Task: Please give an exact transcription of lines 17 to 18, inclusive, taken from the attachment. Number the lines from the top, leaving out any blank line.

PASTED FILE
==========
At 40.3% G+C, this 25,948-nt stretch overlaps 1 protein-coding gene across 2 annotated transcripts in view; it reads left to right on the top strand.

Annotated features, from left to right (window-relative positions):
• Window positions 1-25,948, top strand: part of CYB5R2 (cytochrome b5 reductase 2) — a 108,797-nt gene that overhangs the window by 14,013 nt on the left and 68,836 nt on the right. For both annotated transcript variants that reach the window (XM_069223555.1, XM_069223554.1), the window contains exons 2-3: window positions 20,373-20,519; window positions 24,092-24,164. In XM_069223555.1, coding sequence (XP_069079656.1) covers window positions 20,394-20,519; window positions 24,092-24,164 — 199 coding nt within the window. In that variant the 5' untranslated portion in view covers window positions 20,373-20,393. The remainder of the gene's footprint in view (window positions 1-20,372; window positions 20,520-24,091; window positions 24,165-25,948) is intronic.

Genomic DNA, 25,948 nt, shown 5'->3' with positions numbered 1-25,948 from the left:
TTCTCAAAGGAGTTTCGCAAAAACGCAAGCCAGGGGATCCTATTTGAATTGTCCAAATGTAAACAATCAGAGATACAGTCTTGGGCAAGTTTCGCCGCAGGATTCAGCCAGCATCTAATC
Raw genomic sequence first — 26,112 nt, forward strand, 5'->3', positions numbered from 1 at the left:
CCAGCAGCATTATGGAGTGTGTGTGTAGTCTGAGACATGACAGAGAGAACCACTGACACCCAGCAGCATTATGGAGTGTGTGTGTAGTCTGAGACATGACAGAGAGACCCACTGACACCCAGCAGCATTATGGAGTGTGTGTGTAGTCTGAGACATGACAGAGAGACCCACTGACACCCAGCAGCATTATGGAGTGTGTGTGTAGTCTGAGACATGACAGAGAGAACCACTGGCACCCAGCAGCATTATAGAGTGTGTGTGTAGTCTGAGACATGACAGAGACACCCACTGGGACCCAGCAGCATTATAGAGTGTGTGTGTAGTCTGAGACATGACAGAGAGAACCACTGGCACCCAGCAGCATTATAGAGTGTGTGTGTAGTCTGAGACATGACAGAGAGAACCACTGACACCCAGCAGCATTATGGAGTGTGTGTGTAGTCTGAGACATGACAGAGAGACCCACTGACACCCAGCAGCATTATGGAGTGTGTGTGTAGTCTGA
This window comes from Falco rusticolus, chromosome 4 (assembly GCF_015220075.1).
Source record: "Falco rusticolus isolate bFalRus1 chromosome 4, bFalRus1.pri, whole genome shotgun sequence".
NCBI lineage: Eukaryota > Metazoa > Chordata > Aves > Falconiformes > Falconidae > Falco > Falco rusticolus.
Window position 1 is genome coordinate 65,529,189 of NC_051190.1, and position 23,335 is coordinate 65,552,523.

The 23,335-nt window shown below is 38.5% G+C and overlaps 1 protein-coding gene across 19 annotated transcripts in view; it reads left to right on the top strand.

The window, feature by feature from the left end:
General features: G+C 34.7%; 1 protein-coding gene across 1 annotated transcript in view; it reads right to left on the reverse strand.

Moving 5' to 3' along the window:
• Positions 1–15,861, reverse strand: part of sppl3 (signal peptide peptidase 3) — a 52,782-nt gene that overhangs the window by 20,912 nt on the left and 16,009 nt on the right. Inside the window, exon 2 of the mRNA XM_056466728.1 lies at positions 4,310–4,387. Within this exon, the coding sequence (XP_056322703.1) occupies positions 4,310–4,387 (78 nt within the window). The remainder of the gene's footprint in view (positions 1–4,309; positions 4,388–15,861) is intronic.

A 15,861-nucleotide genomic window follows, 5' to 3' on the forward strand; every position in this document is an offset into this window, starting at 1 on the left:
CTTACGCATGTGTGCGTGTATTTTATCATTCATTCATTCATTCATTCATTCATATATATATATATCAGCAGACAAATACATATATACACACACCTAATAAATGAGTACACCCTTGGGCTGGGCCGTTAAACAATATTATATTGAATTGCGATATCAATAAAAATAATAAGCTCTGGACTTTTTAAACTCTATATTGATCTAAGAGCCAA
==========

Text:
A 15,861-nucleotide genomic window follows, 5' to 3' on the forward strand; every position in this document is an offset into this window, starting at 1 on the left:
CTTACGCATGTGTGCGTGTATTTTATCATTCATTCATTCATTCATTCATTCATATATATATATATCAGCAGACAAATACATATATACACACACCTAATAAATGAGTACACCCTTGGGCTGGGCCGTTAAACAATATTATATTGAATTGCGATATCAATAAAAATAATAAGCTCTGGACTTTTTAAACTCTATATTGATCTAAGAGCCAA